advection

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advection
Advection of warm moist air over a cooler surface, such as water, causes fog.

ad·vec·tion

 (ăd-vĕk′shən)
n.
1. The transfer of a property of the atmosphere, such as heat, cold, or humidity, by the horizontal movement of an air mass: Today's temperatures were higher due to the advection of warm air into the region.
2. The rate of change of an atmospheric property caused by the horizontal movement of air.
3. The horizontal movement of water, as in an ocean current.

[Latin advectiō, advectiōn-, act of conveying, from advectus, past participle of advehere, to carry to : ad-, ad- + vehere, to carry; see wegh- in Indo-European roots.]

ad·vec′tive adj.
American Heritage® Dictionary of the English Language, Fifth Edition. Copyright © 2016 by Houghton Mifflin Harcourt Publishing Company. Published by Houghton Mifflin Harcourt Publishing Company. All rights reserved.

advection

(ədˈvɛkʃən)
n
(General Physics) the transference of heat energy in a horizontal stream of gas, esp of air
[C20: from Latin advectiō conveyance, from advehere, from ad- to + vehere to carry]
Collins English Dictionary – Complete and Unabridged, 12th Edition 2014 © HarperCollins Publishers 1991, 1994, 1998, 2000, 2003, 2006, 2007, 2009, 2011, 2014

ad•vec•tion

(ædˈvɛk ʃən)

n.
1. a shift in temperature, humidity, or the like resulting from horizontal movement of an air mass (disting. from convection).
2. the horizontal flow of air, water, etc.
[1905–10; < Latin advectiō=advec-, variant s. of advehere to convey (ad- ad- + vehere to carry) + -tiō -tion]
ad•vec′tive, adj.
Random House Kernerman Webster's College Dictionary, © 2010 K Dictionaries Ltd. Copyright 2005, 1997, 1991 by Random House, Inc. All rights reserved.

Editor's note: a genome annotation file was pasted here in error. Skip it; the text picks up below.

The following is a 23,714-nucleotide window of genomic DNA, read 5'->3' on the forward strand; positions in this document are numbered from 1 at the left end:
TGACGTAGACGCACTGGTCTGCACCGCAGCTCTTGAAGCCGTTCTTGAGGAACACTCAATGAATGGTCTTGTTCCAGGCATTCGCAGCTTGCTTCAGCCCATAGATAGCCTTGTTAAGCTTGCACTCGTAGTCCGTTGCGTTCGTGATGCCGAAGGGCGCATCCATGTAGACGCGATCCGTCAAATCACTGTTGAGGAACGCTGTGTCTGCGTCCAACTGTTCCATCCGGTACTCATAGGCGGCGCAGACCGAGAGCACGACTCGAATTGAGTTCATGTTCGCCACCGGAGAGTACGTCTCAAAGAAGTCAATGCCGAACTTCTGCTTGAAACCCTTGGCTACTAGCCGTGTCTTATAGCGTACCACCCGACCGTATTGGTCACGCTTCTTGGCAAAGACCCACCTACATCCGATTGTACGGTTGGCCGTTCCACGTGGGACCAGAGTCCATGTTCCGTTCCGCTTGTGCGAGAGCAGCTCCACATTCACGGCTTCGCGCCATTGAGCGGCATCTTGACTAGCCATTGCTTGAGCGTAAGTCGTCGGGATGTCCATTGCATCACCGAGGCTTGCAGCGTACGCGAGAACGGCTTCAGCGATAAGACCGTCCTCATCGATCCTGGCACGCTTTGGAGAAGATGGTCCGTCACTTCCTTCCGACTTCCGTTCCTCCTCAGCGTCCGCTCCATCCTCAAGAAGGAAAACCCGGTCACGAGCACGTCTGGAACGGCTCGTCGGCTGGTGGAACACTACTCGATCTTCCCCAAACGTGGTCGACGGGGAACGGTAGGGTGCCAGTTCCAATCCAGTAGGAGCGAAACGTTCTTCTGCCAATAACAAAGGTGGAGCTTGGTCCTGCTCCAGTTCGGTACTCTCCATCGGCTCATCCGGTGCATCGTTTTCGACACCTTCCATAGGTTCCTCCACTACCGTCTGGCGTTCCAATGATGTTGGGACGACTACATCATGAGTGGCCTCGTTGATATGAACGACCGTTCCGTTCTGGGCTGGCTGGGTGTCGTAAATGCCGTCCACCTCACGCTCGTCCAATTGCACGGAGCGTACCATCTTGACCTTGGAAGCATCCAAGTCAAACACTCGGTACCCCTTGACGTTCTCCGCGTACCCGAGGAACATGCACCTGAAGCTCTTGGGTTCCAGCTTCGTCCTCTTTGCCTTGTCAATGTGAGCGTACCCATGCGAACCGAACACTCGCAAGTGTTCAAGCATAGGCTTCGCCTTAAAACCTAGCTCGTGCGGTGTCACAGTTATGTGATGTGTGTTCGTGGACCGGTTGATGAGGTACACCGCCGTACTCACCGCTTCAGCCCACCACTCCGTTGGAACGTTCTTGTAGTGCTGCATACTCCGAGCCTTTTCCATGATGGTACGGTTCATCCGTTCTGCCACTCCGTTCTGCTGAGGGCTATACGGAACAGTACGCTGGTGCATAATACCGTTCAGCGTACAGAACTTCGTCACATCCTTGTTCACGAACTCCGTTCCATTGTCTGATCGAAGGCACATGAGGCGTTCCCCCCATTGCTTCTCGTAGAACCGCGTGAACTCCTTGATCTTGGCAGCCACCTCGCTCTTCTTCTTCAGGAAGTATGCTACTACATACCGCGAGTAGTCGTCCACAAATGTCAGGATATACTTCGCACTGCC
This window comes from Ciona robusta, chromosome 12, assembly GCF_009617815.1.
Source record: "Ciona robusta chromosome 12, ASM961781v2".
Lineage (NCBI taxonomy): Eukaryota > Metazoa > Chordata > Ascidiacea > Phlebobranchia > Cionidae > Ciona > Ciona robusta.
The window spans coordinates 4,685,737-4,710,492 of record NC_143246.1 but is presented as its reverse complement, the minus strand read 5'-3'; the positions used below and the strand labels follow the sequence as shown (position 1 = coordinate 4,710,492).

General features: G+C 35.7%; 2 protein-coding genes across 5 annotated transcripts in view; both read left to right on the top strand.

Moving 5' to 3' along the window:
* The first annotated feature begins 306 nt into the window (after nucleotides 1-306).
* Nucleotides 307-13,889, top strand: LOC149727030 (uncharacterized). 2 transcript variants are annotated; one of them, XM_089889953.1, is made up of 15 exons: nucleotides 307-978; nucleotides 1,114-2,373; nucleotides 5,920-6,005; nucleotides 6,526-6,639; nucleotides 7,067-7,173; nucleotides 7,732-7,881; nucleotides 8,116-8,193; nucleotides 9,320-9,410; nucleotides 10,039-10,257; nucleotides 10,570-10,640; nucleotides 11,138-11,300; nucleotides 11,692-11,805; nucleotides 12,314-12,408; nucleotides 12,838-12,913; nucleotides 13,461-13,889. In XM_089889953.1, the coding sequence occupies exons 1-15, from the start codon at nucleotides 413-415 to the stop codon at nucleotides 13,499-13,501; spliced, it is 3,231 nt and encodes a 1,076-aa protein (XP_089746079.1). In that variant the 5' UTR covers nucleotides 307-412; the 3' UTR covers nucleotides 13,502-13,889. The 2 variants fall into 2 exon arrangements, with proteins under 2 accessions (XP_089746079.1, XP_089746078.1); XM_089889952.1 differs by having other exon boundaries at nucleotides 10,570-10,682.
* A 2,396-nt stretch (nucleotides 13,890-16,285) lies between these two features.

advection

the horizontal movement of elements of the atmosphere. Cf. convection. — advective, adj.
See also: Atmosphere
-Ologies & -Isms. Copyright 2008 The Gale Group, Inc. All rights reserved.
ThesaurusAntonymsRelated WordsSynonymsLegend:
Noun1.advection - (meteorology) the horizontal transfer of heat or other atmospheric propertiesadvection - (meteorology) the horizontal transfer of heat or other atmospheric properties
meteorology - the earth science dealing with phenomena of the atmosphere (especially weather)
temperature change - a process whereby the degree of hotness of a body (or medium) changes
Based on WordNet 3.0, Farlex clipart collection. © 2003-2012 Princeton University, Farlex Inc.
Translations
References in periodicals archive ?
Random linear advection equation has been treated in [16] and the statistical moments of the solution of the random Burgers-Riemann problem and of the transport random differential equation are studied in [12] and [21,22], respectively.
Interface-capturing method consists of three methods: a method with a height function, a method with Lagrangian markers, and a method solving an advection equation.
This oscillation can be explained by Godunov's order barrier theorem [33] which states that linear unbounded high-order schemes used to solve the advection equation are not monotonic, allowing unphysical oscillations under some circumstances such as this case of discontinuities.
In Figure 1, we show the graph of solution for the advection equation with initial data
After initialization, the LS function is moved with the flow field according to the following advection equation:
considered the steady linear advection equation [13] and came up with coefficients, which also turned out to work well for the steady Euler equations.
After that, advection Equation 7 is solved with a semi-Lagrangian solver (Courant et al.
The evolution of 0 in a flow field is given by the advection equation:
Modern mathematicians recognize this eighteenth-century wonder worker with 21 papers on such diverse topics as Euler's work from 1750 to 1760, his fourteen most significant problems, his archives, his proof, with Bernoulli, of the fundamental theory of algebra, and his work on the quadrature of lunes, the Basel problem, elliptic integrals, harmonic progressions, power series expansions of the logarithmic and exponential functions, the summation formula, combinatories, the partition function, parallels with Clausen, the motion of the lunar apsides, elastic curves, the advection equation, the propulsion of ships and the creation of accurate maps.
This is also called advection equation. With the help of this method, we use backward space difference provided that the wave speed c is positive and if c is negative, we have to ensure the stability by using forward difference.
We note that since the advection equation (2.1) has been rewritten in the form (2.6), i.e., as a first order hyperbolic equation, it follows that the boundary conditions for [rho] are given at a possible inflow boundary, [[GAMMA].sub.in] = {x [member of] [GAMMA], u * n < 0}.